Chipmunks don't hibernate like bears do. Chipmunks go into a semi-state. They can drop their body temps down to less than half of their normal temps and stay out for a few days. But then they'll raise it back up again to a more normal 90-95 degrees for a day. They'll then eat stored food, poop, pee, check the burrows and go back to sleep and drop their temps back down to close to the burrow temps. Usually around 40-45 degrees. Chips spend winter in the deepest burrows...below the frost line. They'll then plug up all exits except for one to air circulation. Keeps the burrow a tad warmer that way.
Bears have to winter above the frost line and in an open-entry burrow. Due to the extremely cold temps and inability to store food, they go full out and drop their temp from around 100 down to high 80s. They don't freeze due to stored fat and fur, but they don't wake up every few days. They also can go the entire hibernation without peeing or pooping.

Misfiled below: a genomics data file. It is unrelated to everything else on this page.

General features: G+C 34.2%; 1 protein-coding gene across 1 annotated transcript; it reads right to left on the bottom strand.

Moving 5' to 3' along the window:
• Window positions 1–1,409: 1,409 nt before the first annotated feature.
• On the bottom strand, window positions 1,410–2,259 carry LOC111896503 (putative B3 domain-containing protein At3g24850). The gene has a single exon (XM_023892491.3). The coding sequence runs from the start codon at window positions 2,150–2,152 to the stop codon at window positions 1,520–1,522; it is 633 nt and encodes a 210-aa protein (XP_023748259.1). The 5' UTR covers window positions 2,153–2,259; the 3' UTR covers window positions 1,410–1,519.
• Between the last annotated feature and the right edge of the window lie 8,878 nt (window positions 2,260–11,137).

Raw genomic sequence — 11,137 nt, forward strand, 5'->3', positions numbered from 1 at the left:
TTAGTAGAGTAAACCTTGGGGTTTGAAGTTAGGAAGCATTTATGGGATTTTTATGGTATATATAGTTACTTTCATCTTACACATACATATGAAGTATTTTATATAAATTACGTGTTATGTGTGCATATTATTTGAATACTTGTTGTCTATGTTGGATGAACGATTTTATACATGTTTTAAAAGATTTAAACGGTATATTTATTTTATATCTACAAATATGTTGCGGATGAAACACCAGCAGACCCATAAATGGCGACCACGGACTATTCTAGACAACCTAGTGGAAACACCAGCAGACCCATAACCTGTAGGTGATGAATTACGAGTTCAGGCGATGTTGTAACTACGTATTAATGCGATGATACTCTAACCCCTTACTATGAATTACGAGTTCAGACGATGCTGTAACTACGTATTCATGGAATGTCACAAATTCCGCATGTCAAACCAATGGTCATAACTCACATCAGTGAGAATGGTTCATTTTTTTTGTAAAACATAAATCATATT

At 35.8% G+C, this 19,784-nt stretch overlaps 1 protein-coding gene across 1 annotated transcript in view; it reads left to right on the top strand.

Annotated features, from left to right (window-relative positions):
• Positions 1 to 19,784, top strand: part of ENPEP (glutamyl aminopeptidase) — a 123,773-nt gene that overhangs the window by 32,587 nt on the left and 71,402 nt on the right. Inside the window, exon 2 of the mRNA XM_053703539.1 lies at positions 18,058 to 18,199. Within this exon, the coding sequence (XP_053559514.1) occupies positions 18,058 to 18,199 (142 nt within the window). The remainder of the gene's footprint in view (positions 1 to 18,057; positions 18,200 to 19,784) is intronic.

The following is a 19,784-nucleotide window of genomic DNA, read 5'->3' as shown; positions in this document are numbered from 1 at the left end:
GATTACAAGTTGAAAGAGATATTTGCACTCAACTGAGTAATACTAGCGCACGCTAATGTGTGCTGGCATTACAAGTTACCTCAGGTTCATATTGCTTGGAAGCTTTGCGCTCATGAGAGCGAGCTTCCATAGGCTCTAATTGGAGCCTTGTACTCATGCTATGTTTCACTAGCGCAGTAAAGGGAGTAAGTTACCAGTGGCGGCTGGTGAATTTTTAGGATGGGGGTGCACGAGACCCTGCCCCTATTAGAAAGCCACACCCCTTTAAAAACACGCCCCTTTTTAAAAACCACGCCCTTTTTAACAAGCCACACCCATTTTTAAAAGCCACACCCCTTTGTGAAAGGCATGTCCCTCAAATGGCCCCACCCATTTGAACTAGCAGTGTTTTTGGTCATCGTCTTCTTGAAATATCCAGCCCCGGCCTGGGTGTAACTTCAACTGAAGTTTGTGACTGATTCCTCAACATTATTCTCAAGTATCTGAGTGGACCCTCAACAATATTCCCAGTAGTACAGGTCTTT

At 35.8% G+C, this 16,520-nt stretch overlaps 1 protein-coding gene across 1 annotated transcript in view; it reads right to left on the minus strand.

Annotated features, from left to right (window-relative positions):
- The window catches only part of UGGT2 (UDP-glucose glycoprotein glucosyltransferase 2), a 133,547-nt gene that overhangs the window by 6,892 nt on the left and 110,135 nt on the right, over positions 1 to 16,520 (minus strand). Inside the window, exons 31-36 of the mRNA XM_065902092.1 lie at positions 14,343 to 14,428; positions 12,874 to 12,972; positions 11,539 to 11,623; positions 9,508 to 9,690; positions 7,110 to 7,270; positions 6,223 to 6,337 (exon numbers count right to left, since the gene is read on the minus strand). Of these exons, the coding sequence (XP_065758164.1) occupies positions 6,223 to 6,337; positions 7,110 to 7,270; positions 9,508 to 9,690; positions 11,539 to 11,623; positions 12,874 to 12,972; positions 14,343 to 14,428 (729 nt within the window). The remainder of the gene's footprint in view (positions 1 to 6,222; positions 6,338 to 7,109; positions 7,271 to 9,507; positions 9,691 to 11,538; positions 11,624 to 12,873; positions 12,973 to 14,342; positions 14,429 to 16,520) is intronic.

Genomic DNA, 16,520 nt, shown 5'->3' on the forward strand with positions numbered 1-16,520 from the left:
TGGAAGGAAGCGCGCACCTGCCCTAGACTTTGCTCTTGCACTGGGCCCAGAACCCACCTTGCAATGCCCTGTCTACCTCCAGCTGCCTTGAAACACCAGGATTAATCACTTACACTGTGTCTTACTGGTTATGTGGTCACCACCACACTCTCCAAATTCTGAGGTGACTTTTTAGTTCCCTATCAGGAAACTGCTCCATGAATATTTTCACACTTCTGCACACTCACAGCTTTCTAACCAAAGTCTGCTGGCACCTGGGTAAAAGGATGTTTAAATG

Odd is that you can wake up a chippy a lot faster than a bear despite the huge differences in body temps.
In spring you see a lot more chips get caught due to a lot more activity above ground after that long winter underground. It's mating and baby season right now.
And there's your boring as hell nature info for the day. I'm gonna go clean stalls and drag the driveway.
You jump in the saddle,
Hold onto the bridle!
Jump in the line!
NOT boring, MistyBlue. I love my chipmunks and did a little hop and skip when I saw one up and about the other day. Just another sign of Spring. While I knew that they did not go into true hibernation, I did not know exactly what their Winter routine was. Now I do.
“When our dictator turns up you can depend on it that he will be one of the boys, and he will stand for everything traditionally American.” Dorothy Thompson 1935